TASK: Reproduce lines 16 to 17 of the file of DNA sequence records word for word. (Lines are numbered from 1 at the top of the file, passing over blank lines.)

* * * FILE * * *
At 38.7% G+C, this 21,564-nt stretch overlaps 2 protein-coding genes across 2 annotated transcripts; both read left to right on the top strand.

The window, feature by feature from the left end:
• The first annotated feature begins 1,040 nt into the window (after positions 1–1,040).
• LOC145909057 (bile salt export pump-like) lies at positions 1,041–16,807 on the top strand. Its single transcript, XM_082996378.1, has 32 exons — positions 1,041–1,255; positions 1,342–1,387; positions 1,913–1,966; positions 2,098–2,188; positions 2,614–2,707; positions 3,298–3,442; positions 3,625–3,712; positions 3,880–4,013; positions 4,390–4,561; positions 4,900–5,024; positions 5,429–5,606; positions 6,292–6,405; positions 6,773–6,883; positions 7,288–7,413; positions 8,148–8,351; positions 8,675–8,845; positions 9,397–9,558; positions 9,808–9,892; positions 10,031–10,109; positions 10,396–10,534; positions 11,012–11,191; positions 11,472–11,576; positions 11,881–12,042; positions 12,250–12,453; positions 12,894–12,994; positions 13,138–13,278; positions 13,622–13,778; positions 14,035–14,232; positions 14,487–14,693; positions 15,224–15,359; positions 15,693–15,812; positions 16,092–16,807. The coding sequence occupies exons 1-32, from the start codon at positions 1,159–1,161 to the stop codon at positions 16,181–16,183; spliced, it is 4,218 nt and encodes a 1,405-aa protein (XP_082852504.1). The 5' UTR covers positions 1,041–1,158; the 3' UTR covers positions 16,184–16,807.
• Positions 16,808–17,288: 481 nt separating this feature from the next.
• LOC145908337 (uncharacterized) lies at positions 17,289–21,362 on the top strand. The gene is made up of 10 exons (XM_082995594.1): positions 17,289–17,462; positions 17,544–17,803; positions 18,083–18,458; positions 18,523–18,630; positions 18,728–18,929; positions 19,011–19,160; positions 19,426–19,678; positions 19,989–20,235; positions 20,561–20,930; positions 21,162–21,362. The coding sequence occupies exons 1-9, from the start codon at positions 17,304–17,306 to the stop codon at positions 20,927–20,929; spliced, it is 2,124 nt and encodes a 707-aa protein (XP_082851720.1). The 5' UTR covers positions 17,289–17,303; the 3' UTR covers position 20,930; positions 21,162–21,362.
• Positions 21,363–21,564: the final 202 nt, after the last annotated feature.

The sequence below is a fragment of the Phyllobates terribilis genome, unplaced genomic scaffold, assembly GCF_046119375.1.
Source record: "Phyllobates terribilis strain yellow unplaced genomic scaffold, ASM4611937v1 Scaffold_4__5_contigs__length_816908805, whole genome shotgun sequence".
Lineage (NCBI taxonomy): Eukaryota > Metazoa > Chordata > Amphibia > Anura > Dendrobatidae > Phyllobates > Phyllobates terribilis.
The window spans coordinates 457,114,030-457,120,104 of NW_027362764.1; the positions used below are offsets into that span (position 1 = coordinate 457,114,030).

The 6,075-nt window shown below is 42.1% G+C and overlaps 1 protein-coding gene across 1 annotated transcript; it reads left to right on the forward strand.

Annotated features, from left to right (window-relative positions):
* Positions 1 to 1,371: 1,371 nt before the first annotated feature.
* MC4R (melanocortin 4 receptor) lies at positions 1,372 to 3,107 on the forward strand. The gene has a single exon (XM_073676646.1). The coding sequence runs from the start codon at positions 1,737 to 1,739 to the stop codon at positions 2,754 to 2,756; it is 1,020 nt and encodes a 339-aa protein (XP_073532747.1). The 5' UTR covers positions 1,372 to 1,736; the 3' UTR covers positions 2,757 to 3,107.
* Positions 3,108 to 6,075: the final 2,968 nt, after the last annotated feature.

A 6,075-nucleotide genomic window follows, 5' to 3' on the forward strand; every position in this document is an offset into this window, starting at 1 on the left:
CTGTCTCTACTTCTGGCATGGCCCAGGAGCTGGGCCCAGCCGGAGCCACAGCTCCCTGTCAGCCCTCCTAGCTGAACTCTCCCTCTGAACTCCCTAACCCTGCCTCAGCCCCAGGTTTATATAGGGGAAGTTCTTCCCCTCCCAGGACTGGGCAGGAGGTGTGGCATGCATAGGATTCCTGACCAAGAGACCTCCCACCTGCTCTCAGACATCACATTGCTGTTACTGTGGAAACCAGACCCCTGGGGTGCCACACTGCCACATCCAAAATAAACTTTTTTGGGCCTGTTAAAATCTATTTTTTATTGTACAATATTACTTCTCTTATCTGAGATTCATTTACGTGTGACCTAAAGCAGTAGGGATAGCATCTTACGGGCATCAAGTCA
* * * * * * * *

* Positions 3,108 to 6,075: the final 2,968 nt, after the last annotated feature.

A 6,075-nucleotide genomic window follows, 5' to 3' on the forward strand; every position in this document is an offset into this window, starting at 1 on the left: